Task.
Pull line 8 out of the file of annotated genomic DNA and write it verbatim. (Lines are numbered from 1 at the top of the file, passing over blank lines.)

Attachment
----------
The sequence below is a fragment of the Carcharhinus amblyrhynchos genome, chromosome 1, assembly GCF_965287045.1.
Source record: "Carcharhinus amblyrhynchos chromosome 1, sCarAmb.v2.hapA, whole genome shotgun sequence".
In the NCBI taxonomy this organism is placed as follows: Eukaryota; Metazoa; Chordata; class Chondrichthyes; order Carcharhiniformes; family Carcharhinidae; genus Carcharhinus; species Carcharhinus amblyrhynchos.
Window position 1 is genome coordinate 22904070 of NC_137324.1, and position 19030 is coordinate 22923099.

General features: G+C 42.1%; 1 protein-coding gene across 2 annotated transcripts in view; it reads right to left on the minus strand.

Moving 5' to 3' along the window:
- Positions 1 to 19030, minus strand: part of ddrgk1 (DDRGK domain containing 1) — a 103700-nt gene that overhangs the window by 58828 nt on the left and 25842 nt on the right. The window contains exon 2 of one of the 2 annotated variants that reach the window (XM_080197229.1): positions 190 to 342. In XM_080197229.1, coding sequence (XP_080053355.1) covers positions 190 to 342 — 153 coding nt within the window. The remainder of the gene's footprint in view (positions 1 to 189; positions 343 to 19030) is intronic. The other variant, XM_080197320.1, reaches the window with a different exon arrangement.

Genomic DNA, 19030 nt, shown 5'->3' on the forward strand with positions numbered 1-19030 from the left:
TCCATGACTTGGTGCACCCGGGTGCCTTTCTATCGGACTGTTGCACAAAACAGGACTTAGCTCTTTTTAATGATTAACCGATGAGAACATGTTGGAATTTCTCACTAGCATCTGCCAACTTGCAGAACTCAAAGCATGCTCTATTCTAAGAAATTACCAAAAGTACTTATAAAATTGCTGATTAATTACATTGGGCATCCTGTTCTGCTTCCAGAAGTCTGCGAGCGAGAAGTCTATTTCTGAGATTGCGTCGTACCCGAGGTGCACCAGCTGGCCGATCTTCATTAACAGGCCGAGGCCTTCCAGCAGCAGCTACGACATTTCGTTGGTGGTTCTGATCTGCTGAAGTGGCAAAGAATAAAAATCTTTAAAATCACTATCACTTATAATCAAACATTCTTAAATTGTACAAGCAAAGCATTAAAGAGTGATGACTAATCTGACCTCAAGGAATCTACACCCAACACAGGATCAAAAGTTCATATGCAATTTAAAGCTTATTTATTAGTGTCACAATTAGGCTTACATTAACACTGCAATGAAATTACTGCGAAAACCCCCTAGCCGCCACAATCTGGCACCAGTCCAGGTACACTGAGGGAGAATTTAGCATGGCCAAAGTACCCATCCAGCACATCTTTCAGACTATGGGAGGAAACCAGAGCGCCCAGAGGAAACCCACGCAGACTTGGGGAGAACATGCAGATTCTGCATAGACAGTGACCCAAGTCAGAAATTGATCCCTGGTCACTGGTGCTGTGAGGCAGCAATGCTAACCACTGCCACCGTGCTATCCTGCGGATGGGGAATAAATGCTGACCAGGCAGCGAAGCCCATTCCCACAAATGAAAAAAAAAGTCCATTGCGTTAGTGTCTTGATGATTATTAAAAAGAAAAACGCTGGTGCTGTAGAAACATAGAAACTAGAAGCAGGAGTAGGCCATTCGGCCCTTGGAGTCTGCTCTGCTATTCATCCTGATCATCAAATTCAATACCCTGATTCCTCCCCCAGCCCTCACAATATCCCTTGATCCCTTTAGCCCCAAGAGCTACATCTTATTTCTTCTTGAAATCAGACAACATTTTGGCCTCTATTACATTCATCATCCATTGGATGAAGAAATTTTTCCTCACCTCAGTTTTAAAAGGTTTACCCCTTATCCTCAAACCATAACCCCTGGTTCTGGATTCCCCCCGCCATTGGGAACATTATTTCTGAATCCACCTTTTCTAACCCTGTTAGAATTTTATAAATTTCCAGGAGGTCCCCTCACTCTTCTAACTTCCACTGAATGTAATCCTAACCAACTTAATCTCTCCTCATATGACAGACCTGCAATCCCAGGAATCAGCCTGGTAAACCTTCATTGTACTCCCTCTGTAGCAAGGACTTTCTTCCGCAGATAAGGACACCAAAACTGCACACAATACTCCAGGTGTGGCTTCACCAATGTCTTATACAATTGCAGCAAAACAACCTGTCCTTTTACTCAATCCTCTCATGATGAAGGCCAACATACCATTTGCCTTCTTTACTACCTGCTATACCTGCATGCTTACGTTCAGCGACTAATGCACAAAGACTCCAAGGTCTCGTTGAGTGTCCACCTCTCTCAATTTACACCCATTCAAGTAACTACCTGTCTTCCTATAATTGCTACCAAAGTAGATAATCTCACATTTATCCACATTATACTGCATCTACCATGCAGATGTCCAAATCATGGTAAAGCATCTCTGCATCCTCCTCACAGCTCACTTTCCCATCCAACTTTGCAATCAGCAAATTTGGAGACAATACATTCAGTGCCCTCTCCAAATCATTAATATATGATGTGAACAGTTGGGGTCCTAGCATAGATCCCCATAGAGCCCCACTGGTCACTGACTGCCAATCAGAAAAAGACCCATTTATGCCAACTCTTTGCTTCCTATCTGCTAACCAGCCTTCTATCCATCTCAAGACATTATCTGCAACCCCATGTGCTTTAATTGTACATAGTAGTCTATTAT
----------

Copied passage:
Genomic DNA, 19030 nt, shown 5'->3' on the forward strand with positions numbered 1-19030 from the left: